I almost skipped out on writing a post this week because I’ve been a bit too busy lately. Busy with important stuff and “important” stuff. You see, I recently discovered that our library carries every season of Downton Abbey–you can see wherein lies my time management issue. Now that I am nearly caught up to speed with the most recent Crawley drama, I thought I’d come up for air and share a quick story with you. Because you all need to know about Carol.

A couple of months ago I met Carol, and she is now one of my dearest friends in our neighborhood. Carol lives kitty-corner from us in the cul-de-sac that’s out our back door. We would often see Carol out in her yard tending to her garden while we were out riding bikes or collecting “seashells” (vacated snail shells). Carol has the kindest eyes and a warm smile. When she greets you, her whole face lights up–you can’t help but be drawn to her.

Carol brings us flowers. She shares marvelous stories with us. She even invites my wild-banshee-boys into her house to visit her tiny dog (appropriately named T-Rex) and to play Legos with her on the floor of her living room.

Carol is 90 years old.

Carol and I are friends now, but we probably would never have even spoken if it weren’t for garbage day. Every Monday afternoon we bring our garbage bins out to the street for collection on Tuesday morning at the crack-o-dawn (I only know the ungodly hour they arrive because my children only ever seem to sleep in on Tuesday mornings–garbage day– only to be abruptly awoken by the crushing sounds of the ever-operational garbage trucks outside their bedroom window).

One Monday afternoon I was dragging our bins out to the curb and across the street I noticed this old woman struggling to move her bins. David (who actually adores tedious chores like moving garbage bins) and I decided to cross the street and see if we might help in some way. She smiled at us with those twinkling eyes of hers as we rolled the bins from her garage down to the curb and I knew that we’d made her day. We offered to return the next day after the collection so we could move the bins back up to her house. Then the next week we returned again, and the next, and the next…and now we just move Carol’s bins every week. It’s a simple gesture, but it has led to so many benefits.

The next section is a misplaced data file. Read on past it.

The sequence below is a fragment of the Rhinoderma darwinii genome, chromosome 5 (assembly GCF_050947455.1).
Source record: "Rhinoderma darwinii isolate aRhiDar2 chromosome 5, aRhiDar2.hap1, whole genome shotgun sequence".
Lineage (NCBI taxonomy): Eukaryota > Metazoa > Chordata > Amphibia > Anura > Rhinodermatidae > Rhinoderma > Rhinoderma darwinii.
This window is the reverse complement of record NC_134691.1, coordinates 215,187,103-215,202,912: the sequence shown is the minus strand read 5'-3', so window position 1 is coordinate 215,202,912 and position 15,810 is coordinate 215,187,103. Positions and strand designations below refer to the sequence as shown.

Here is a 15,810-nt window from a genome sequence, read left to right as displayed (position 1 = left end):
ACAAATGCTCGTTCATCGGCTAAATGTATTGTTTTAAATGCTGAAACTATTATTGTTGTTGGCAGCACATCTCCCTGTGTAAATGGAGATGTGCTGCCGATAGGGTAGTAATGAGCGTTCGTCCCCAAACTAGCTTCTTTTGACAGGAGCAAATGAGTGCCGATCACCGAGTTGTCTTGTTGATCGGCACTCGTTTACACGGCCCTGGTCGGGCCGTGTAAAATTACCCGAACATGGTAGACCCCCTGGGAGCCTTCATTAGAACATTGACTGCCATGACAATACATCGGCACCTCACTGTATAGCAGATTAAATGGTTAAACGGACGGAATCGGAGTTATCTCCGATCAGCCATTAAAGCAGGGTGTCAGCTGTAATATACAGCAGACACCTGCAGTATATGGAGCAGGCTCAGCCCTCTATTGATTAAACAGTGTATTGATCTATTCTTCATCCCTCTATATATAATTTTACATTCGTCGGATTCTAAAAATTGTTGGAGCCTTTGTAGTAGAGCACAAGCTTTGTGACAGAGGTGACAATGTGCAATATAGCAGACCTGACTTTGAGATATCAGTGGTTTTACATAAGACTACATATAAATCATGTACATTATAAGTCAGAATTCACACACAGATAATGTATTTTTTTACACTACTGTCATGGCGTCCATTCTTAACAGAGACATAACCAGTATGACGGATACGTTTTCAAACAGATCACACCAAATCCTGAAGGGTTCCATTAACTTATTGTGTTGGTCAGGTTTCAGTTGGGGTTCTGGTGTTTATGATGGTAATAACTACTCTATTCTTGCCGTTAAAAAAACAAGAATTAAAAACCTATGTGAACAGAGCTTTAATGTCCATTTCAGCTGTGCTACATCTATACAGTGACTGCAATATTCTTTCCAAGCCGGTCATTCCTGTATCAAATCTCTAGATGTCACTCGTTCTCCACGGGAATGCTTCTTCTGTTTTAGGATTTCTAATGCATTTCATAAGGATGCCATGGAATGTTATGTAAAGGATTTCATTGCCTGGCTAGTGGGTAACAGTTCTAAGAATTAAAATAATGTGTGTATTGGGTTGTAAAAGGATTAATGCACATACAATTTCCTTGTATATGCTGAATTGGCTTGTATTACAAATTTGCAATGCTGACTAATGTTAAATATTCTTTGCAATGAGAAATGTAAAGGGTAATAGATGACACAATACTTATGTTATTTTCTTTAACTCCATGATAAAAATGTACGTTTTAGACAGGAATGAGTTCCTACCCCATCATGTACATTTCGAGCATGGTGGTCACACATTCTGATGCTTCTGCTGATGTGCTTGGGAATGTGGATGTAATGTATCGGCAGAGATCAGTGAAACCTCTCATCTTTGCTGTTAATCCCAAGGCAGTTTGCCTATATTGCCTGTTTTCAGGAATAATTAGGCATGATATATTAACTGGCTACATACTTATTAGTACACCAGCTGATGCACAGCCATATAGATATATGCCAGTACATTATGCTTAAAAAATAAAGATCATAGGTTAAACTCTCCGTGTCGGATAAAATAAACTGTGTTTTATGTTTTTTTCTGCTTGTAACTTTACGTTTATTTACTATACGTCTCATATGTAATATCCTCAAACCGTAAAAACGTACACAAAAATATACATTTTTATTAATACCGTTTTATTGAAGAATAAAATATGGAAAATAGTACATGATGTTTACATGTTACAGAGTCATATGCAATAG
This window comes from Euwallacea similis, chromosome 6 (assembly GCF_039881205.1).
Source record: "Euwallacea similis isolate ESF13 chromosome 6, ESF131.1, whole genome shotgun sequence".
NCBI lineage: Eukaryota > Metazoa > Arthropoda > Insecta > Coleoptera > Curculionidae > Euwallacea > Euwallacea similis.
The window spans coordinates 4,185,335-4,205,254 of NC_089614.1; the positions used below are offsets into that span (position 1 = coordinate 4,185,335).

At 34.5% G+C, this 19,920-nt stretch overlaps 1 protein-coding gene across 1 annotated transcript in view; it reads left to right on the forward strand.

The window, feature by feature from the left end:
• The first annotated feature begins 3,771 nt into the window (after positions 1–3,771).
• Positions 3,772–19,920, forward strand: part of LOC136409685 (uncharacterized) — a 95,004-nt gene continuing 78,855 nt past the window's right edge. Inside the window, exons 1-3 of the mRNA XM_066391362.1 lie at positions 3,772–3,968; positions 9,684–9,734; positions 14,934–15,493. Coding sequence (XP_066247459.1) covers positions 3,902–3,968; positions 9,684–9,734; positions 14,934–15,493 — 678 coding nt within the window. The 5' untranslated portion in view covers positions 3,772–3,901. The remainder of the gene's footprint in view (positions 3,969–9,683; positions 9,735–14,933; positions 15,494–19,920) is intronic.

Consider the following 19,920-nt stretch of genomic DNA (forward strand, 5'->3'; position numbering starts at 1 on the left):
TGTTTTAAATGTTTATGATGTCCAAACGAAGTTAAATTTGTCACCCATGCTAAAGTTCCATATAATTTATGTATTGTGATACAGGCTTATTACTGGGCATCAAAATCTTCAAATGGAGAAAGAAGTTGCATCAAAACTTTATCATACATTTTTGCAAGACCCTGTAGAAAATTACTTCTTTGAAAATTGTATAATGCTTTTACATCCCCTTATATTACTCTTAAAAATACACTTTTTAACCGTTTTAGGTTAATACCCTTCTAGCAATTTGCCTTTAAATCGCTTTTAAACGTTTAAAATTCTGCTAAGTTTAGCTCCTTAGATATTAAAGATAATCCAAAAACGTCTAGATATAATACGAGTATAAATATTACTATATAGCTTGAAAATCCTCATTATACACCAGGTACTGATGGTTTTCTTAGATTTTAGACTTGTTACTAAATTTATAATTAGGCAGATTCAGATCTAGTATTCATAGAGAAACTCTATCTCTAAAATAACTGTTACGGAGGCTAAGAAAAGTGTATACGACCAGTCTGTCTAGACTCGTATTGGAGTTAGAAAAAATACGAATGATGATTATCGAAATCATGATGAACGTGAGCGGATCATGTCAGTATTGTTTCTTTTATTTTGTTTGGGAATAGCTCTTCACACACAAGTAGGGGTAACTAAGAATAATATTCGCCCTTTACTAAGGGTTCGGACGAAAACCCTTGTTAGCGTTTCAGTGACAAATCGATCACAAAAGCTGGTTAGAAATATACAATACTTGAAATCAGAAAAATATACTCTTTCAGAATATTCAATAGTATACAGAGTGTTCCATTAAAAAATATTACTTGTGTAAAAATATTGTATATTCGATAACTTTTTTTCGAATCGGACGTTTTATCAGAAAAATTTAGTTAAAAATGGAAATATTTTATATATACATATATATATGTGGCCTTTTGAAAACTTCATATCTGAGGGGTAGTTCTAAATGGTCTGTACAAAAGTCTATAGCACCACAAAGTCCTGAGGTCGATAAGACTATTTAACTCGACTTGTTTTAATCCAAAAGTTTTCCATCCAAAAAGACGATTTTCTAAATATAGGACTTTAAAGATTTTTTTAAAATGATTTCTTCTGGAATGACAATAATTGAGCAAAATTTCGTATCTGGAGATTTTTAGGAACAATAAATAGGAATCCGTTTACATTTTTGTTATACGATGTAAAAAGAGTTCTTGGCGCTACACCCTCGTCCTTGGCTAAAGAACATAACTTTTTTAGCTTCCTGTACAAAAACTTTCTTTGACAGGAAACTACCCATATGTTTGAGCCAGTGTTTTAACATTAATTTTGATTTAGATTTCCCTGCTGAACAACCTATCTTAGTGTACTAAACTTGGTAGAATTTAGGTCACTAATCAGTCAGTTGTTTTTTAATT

For starters, there’s the friendship. David and Jacob adore Miss Carol as much as I do and she’s become a sort of surrogate grandma who dotes on the boys and worries about whether or not they’re wearing weather-appropriate clothing when they’re playing outside.

I also love that the boys are right alongside me helping Miss Carol each week. They are learning that when you see a problem, you can be the answer–and it feels good. Not because they’re getting anything tangible in return for their “work”, but simply because there is joy in helping others.

Surprisingly, there is another benefit I have gleaned from helping Carol–she helps me. You don’t live 90 years on this earth and not accumulate a vault of wisdom–and Carol’s vault is bursting. Every time I talk to her, she asks how I’m doing and what is happening in my life. Then she listens. I mean, really listens, to what I have to say. After, she’ll tell me about an experience she’s had (or that her kids or grandkids or great-grandkids have had) that relates to my situation, and we talk about what worked and, more importantly, what didn’t work. She prays for me (I pray for her). She says lovely things–like the time we were picking roses in her garden and she noted, “I’m glad for thorns because they bear roses.” I’m sure Carol wouldn’t see it this way, but she helps me in more ways than I’ve ever helped her.

And, so, that is Carol. I hope that each of you can have a “Carol” in your life–someone who you set out to help and, in return, have found great help from. Someone who is genuine and kind. Someone who will bring you flowers on a Tuesday. And even if you don’t have a Carol of your own, maybe you can be a “Carol” for someone else.

Go forth and pay it forward, friend–you never know what small gesture might blossom into something beautiful!

XxX Allison

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